I have my students rate their rehearsals from 1-10 at the end of each rehearsal. We then talk about the best parts and weakest parts. In the following rehearsals I will find a "great" moment and call it to their attention. "Hey gang, the rehearsal 'feels' great. Let's keep it going." I use the awareness of how the room feels; calm, quiet, mentally centered, etc. Then if we are challenged, I mention that the "classroom doesn't feel correct". Generally kids will work to return to the correct atmosphere for success. I often refer to the band hall and even the marching field as a classroom. Educationally, administrators, coaches and parents understand that we are teaching and not just playing around.
There is also a strong necessity for students to know the order of events of the class time. Always close class with the expectations of individual practice and the next rehearsal.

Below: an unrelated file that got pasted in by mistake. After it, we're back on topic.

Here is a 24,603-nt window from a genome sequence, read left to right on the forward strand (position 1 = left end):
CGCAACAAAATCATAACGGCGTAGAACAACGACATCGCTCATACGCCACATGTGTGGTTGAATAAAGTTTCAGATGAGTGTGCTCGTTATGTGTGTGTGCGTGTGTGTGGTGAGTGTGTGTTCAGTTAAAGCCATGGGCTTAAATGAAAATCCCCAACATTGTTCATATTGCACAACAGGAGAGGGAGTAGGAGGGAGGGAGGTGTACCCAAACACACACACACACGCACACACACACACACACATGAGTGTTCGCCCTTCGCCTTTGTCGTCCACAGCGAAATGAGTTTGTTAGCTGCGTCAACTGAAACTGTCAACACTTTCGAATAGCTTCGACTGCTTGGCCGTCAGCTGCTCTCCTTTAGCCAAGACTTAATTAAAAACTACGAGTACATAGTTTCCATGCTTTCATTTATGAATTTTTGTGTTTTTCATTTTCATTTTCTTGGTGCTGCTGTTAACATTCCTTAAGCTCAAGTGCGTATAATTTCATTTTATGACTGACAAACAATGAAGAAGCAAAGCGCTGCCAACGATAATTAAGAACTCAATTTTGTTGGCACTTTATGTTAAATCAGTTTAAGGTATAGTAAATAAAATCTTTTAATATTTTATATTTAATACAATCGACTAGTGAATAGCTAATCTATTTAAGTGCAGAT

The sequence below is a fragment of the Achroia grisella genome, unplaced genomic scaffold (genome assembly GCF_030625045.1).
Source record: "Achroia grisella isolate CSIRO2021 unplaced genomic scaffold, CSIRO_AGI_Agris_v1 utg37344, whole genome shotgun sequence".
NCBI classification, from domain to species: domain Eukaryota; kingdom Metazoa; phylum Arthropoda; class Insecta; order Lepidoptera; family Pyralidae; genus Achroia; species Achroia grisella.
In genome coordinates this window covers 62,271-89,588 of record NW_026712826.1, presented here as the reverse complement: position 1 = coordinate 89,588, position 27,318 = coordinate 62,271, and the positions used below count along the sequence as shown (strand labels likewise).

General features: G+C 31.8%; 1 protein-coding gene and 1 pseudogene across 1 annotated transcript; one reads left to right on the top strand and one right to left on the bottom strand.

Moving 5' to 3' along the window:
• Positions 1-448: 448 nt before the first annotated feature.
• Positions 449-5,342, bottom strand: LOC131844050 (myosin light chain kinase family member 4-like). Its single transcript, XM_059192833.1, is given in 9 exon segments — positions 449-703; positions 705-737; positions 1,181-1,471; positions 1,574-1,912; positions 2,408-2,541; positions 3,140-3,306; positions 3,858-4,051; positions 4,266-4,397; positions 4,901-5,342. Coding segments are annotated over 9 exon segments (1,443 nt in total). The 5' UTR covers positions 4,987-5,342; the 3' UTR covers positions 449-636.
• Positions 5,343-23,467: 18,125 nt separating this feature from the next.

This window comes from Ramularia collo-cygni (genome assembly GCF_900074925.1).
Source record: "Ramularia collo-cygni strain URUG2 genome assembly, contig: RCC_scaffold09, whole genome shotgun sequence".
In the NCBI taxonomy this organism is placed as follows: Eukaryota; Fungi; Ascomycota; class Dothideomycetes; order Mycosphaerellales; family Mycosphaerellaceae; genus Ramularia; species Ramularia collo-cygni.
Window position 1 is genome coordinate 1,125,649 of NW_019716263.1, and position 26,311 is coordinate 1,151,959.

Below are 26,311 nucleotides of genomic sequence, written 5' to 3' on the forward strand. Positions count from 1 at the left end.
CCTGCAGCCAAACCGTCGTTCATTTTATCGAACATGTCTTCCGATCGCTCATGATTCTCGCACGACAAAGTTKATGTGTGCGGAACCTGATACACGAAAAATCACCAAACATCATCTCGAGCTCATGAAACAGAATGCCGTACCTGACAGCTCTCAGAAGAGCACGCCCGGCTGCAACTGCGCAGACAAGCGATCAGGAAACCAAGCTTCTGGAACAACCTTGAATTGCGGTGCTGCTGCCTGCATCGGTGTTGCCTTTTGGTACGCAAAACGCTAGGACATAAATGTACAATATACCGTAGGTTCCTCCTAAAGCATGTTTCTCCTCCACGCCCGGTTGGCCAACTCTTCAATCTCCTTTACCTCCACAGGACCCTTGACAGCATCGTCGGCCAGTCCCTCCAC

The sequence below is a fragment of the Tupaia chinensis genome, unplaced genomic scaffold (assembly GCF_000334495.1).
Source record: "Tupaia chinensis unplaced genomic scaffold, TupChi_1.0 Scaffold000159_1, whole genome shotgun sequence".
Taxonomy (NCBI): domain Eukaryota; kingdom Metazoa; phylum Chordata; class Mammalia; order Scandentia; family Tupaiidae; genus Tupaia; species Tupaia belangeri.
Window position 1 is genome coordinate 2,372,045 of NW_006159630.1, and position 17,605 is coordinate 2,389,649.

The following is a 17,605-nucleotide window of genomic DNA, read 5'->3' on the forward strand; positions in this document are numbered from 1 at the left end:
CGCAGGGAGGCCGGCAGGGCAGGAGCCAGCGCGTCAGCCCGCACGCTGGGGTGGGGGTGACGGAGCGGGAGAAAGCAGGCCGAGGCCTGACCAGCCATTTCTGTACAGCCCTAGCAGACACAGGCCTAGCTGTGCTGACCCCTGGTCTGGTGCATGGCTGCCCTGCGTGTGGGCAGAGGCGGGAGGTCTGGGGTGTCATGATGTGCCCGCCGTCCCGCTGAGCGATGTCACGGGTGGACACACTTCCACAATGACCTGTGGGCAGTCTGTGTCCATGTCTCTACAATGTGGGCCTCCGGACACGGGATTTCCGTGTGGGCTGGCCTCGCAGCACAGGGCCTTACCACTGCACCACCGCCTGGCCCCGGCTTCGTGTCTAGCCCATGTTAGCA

Remember to "lead toward success" rather than "yell and scream" when things are going poorly. Honesty goes a long way. If they know you are working/teaching rather than controlling them, things are a lot easier.
Individual praise and group praise works well. I have special stationary that I send home to parents praising efforts for our band's success. Newspaper articles and school announcements help to inspire kids to want to be in class. Going back to my first comments, this makes them want to raise their rehearsal ratings because it is their responsibility rather than my control for improvement.